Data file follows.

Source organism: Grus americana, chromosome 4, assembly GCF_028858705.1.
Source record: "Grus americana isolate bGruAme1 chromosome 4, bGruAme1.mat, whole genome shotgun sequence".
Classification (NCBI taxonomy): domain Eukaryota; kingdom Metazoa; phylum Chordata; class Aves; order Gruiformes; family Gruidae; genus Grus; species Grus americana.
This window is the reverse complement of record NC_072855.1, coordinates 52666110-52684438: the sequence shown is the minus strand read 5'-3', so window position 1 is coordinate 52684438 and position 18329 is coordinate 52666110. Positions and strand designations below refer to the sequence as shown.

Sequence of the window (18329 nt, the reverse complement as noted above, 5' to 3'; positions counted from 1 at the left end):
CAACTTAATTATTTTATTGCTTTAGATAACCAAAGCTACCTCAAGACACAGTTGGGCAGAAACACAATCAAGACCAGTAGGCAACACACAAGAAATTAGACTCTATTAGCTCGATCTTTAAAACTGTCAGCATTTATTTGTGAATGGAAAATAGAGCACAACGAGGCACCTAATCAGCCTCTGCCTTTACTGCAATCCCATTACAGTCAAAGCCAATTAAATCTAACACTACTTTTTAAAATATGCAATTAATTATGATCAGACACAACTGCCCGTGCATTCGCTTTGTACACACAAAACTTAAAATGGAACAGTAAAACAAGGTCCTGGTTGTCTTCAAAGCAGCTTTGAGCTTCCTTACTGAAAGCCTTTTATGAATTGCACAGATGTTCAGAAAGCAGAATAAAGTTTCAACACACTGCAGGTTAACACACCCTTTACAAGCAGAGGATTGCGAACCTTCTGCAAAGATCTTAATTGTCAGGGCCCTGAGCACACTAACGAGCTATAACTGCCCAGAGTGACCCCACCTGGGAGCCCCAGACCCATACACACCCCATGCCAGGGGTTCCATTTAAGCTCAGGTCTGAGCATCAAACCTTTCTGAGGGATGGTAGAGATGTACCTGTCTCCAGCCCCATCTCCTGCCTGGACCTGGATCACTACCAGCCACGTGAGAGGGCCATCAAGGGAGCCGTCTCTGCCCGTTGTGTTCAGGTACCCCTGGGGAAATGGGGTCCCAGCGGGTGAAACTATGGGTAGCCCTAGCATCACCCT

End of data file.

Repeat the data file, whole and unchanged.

Source organism: Grus americana, chromosome 4, assembly GCF_028858705.1.
Source record: "Grus americana isolate bGruAme1 chromosome 4, bGruAme1.mat, whole genome shotgun sequence".
Classification (NCBI taxonomy): domain Eukaryota; kingdom Metazoa; phylum Chordata; class Aves; order Gruiformes; family Gruidae; genus Grus; species Grus americana.
This window is the reverse complement of record NC_072855.1, coordinates 52666110-52684438: the sequence shown is the minus strand read 5'-3', so window position 1 is coordinate 52684438 and position 18329 is coordinate 52666110. Positions and strand designations below refer to the sequence as shown.

Sequence of the window (18329 nt, the reverse complement as noted above, 5' to 3'; positions counted from 1 at the left end):
CAACTTAATTATTTTATTGCTTTAGATAACCAAAGCTACCTCAAGACACAGTTGGGCAGAAACACAATCAAGACCAGTAGGCAACACACAAGAAATTAGACTCTATTAGCTCGATCTTTAAAACTGTCAGCATTTATTTGTGAATGGAAAATAGAGCACAACGAGGCACCTAATCAGCCTCTGCCTTTACTGCAATCCCATTACAGTCAAAGCCAATTAAATCTAACACTACTTTTTAAAATATGCAATTAATTATGATCAGACACAACTGCCCGTGCATTCGCTTTGTACACACAAAACTTAAAATGGAACAGTAAAACAAGGTCCTGGTTGTCTTCAAAGCAGCTTTGAGCTTCCTTACTGAAAGCCTTTTATGAATTGCACAGATGTTCAGAAAGCAGAATAAAGTTTCAACACACTGCAGGTTAACACACCCTTTACAAGCAGAGGATTGCGAACCTTCTGCAAAGATCTTAATTGTCAGGGCCCTGAGCACACTAACGAGCTATAACTGCCCAGAGTGACCCCACCTGGGAGCCCCAGACCCATACACACCCCATGCCAGGGGTTCCATTTAAGCTCAGGTCTGAGCATCAAACCTTTCTGAGGGATGGTAGAGATGTACCTGTCTCCAGCCCCATCTCCTGCCTGGACCTGGATCACTACCAGCCACGTGAGAGGGCCATCAAGGGAGCCGTCTCTGCCCGTTGTGTTCAGGTACCCCTGGGGAAATGGGGTCCCAGCGGGTGAAACTATGGGTAGCCCTAGCATCACCCT